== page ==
Pretax profits dropped 87.9% to 1.7 million pounds ($2.7 million) as a result of 12.9 million pounds ($20.4 million) in non-recurring charges. The extraordinary expenses consisted mainly of 11.1 million pounds ($17.6 million) of merger-related charges and a 1.4 million pounds ($2.2 million) contribution to Lloyd's of London's reorganization costs.

Mr. Margrett is "very pleased" with what Lambert Fenchurch calculates as a nearly 11% increase in revenues from organic growth, excluding the Fenchurch addition. That is especially pleasing, he said, given the competition in the industry and when compared with other brokers' growth.

The improvement also was achieved despite adverse consequences from the strength of the pound against other currencies. Lambert Fenchurch estimates exchange rate losses created a 3.8 million pounds ($6 million) reduction in revenues.

Lambert Fenchurch saw strong organic growth in all of its U.K. businesses and continuing containment of costs, Mr. Margrett said.

Brokerage revenues from Lambert Fenchurch's three main U.K. brokering divisions-marine, non-marine and international-together increased 22.6% to 74.3 million pounds ($117.7 million) last year.

The international group, which includes wholesale brokering, construction and reinsurance business underwritten in the London market, had a record year on its construction account after winning a number of new projects. This unit has been particularly successful in winning the brokerage business for the construction of power projects in England, Turkey and Taiwan, a spokesman said.

A protection and indemnity reinsurance unit performed especially well, partly offsetting the downturn in non-marine reinsurance business, after the recruitment of a P&I team.

U.K. professional indemnity business continued to suffer from extra capacity and strong competition. Revenues for Lambert Fenchurch's U.K. professional risks division were down 8.8% to 4.1 million pounds ($6.5 million).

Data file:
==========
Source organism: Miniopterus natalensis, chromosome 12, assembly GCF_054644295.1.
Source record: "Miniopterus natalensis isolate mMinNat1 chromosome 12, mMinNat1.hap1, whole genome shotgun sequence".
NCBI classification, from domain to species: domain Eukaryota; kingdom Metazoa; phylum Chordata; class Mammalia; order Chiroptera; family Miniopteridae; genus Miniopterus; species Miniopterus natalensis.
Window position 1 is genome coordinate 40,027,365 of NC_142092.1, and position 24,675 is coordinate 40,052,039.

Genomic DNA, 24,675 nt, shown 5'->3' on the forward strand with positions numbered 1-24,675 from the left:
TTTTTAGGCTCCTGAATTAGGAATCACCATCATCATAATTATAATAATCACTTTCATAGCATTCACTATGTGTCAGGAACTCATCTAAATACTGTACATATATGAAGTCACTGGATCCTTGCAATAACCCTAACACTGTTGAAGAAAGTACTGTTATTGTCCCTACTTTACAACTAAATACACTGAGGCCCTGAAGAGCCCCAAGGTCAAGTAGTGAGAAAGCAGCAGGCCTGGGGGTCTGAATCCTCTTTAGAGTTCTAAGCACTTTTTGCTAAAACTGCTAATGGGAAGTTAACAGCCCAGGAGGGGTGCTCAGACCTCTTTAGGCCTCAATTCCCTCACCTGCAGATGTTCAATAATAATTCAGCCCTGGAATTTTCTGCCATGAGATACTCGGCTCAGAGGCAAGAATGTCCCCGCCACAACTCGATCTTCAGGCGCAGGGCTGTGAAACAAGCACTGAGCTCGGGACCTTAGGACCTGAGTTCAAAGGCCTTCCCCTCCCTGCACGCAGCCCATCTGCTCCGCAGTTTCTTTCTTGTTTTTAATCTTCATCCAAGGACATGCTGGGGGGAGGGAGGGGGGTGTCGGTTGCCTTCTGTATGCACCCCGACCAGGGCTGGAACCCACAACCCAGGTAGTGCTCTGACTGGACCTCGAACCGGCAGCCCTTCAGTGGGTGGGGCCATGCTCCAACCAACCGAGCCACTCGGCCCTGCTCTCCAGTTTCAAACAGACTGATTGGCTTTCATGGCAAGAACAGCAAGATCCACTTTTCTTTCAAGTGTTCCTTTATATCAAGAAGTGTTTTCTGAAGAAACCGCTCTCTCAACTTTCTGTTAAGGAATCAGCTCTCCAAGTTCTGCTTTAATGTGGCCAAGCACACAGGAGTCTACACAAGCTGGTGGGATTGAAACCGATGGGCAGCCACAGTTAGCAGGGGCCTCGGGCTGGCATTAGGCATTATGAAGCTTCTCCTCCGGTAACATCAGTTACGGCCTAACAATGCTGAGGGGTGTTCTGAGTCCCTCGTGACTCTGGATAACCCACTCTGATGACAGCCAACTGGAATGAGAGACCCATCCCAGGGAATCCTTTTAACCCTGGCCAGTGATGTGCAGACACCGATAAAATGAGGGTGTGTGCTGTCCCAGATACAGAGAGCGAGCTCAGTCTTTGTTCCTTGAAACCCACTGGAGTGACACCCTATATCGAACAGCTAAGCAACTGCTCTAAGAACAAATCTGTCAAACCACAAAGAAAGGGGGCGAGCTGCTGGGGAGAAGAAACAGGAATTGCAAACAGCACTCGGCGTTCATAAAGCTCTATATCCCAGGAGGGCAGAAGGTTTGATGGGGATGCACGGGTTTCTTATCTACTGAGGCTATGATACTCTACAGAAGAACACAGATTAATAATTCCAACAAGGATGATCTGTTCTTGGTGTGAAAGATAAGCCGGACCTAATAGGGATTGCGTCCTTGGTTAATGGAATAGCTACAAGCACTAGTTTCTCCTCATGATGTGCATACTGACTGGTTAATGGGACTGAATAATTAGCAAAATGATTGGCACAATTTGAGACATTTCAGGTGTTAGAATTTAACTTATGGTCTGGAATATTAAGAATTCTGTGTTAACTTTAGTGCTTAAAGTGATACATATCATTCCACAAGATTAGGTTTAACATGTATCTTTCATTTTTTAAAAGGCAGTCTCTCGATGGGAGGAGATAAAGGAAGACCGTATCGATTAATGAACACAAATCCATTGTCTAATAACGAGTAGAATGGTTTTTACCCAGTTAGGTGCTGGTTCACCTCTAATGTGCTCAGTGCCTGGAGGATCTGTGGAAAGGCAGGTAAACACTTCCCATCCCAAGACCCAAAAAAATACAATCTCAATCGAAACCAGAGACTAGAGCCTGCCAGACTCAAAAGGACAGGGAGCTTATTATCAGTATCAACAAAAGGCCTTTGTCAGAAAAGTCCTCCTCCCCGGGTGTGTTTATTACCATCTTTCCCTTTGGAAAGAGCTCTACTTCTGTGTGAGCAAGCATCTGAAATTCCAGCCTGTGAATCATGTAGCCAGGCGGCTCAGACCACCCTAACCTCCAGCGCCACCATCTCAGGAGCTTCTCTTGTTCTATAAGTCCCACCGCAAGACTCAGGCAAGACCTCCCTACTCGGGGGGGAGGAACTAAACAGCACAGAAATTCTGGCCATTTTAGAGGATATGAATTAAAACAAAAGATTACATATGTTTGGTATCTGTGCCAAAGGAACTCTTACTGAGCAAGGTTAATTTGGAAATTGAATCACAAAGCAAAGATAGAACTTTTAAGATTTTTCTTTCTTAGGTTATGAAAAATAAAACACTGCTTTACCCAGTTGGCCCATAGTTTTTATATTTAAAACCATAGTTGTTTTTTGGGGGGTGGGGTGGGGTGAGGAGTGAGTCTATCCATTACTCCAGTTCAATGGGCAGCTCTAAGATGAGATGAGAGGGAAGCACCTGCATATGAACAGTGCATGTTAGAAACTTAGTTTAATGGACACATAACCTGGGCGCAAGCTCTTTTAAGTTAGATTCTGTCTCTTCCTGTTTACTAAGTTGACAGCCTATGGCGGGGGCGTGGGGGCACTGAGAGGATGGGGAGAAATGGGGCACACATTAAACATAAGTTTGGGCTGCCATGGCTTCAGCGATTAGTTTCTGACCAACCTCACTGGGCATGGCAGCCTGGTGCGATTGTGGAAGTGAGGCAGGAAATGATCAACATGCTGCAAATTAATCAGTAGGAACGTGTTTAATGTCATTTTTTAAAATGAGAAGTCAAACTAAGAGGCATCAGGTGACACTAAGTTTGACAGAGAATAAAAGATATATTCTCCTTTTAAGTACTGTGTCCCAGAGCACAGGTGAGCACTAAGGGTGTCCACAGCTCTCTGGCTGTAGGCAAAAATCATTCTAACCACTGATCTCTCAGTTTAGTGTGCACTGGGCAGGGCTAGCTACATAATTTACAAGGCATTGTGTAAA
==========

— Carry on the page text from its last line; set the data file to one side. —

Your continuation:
Restructuring since the merger of what Lambert Fenchurch calls its U.K. Group-which incorporates commercial and personal lines, financial services, captive management, risk management and professional indemnity operations-is "by and large complete in management terms," said Mr. Margrett.

A Specialties Group was created shortly after the merger to give a higher profile to several of Lambert Fenchurch's niche sectors: oil and energy, aviation, North American non-marine, fine arts and kidnap and ransom insurance.

The number of U.K. branch offices is being reduced to 21 from 31, mainly through the merger of branches where both Lambert and Fenchurch had offices, resulting in the loss of about 200 jobs, or almost 8% of Lambert Fenchurch's global workforce.

However, Mr. Margrett said he expects a "net hire" because of development opportunities and the need to handle and service new business.

Outside the United Kingdom, Lambert Fenchurch's brokerage revenues from Europe, Asia Pacific and the Americas dipped 5.5% to 29.1 million pounds ($46.1 million), due mainly to the competitive rating environment and the strength of the pound against currencies in those markets.

However, Mr. Margrett said Lambert Fenchurch "did very well in the U.S.," where its retail operations performed "very strongly." Lambert Fenchurch has retail operations in Texas, Louisiana, Mississippi, California and New York City.

North American brokerage contributed 15.6% of overseas brokerage last year, compared with 12.9% in 1995.

"For a grass-roots start-up, the results have been very good for us," said Richard Kerr, chief executive of the Dallas-based U.S. holding company, Lowndes Lambert U.S. Holdings Inc., soon to change its name to Lambert Fenchurch U.S. Holdings Inc.

"I feel like the luckiest man alive because of the fallout from the mega-mergers," he added, referring to the high-quality brokers wanting to change jobs and potential clients wanting to deal with a smaller broker.

In addition, four acquisitions of brokerages are expected within the next 90 days. "It will give us a real presence in the Midwest and West Coast, as well as in New York City," he said, declining to be more specific.

The group's U.S. unit became involved in two new ventures this year. In January it entered a joint venture with Hibbs-Hallmark & Co. of Tyler, Texas, setting up a third-party claims administrator, Platinum Safety & Claims Services L.L.C., to serve companies that self-insure or have high deductibles. With clients already including those among the Fortune 1,000 companies, it "has grown far better than we expected," Mr. Margrett said.